From "The Business of Writing" edited by Jennifer Lyons with a Forward by Oscar Hijuelos, published by Allworth Press, New York, 2012

by Mark Jay Mirsky

When I am asked by writers what I look for in submissions to Fiction, I generally look blank. This is because I try to read the stories that come across my desk without preconceptions. I don't have a formula in my head. I know one editor of a prominent literary journal who announced that he could always tell from the first sentence whether a story was worth reading or not. I can't echo that. I do, however, usually know by the bottom of the first page whether or not I want to go on reading. Sometimes it is the language that draws me into the writer's world; sometimes it is the way the plot is already tugging at my attention. What convinces me that a story that has come my way ought to be in the pages of Fiction is that I want to live in its world. Why? Because it's full of surprises and riddles that I only half understand. If I want to go back and read the story a second and third time, even though it held my attention through the whole of my first reading, then I sense that I want to publish it. Since I regard myself as a writer first and foremost, a pang of jealousy is often a necessary ingredient. When the language lapses into cliche, no matter how interesting the plot has been, I don't want anything to do with the writing. If the story doesn't turn on itself in some way--embodying that brilliant title of Henry James,The Turn of the Screw, which is almost a motto for every good story--so that the final surprises leave me exhausted (by promising to resolve the questions only to open up additional ones), then I put it down disappointed. I like to paraphrase Robert Creeley when it comes to the process of writing; the poet, whose story "Mr. Blue" is one of my favorites: "I start wherever I can, and I stop when I see the whole thing coming round." Very few stories really accomplish this, so a half-turn of the screw will often do.

To go back and ask again the hardest question, what am I looking for in a submission? I want to be taken into a world that I don't know and find myself asking the same questions that the writer is asking, perhaps not asking with the same intensity or knowing how many of the answers live in the details, but intrigued and feeling that the author cares. I ask of Shakespeare, whose narrative questions continually draw me closer and closer into the text, what should Hamlet have done once his father's ghost has spoken? Should King Lear have let his let power slip away? And in the happier tales that the playwright staged, what is it about Rosalind in As You Like It that makes us like her so much, that makes us possibly fall in love with this virtual young woman?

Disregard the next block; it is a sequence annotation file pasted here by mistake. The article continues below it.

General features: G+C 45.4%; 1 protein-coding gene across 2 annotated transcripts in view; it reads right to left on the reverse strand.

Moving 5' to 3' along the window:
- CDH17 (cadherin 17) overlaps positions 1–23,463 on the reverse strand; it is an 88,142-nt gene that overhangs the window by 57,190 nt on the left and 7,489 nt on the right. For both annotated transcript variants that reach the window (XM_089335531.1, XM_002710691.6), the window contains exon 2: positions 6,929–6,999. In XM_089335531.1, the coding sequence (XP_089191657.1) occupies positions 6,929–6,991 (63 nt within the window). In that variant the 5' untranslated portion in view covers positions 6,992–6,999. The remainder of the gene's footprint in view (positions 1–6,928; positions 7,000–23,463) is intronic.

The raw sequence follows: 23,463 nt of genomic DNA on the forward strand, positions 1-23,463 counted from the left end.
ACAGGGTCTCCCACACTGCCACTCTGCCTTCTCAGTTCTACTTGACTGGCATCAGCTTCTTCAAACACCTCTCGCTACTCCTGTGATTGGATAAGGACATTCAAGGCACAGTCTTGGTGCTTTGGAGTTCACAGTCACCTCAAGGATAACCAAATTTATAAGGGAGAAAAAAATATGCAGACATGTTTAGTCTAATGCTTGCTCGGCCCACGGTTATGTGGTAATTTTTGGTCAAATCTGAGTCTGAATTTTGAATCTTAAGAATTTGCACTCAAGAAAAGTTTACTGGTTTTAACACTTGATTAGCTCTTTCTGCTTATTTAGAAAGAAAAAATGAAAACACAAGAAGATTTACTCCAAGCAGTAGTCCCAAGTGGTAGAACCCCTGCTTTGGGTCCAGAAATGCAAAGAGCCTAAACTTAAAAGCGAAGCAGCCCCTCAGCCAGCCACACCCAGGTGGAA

Since American fiction in particular is so besotted with what is called "naturalism," or realistic portrayals of life, it is the strange, the bizarre, and the surreal, which are my particular delights as an editor. After all, I foundedFiction with writers like Donald Barthelme and Max Frisch, who were always on the edge, experimenting in fiction, and while I disagreed with some of Donald's enthusiasms, he was in every way my teacher. I try to imagine now what he would want to publish. You can't easily imitate masters of the imagination like Donald, Max, or other favorites of mine like Jorge Luis Borges and Robert Musil--writers who try usually end up with obvious knockoffs. Still, when I feel their spirit laughing in a story I have received, I feel that this new author belongs with us. There is, however, no hard and fast rule for being accepted into the magazine; fiction remains mysterious to me, and I can't entirely explain why I can't get enough of one writer while I remain cold to another. An author who recently wrote in to complain about our online magazine, Hot Type, claimed that he found a number of the selections conventional and that he was hoping for more experimental work in the spirit of Barthelme and Musil. Fair enough, but he went on to describe his cutting-edge experiments with computer-generated fiction. I am fascinated by the tension between the machine and the human--and cinematic narratives like Battlestar Galactica, texts like Norbert Weiner's God & Golem, Inc., deeply engage me--but experiment for the sake of experiment is not going to woo my attention. If I do err, it will be for the sake of language, image, metaphor, the rhythm its sentences beat out, but finally I want to feel the movement of a plot. "Plot over all!" to paraphrase a dangerous saying.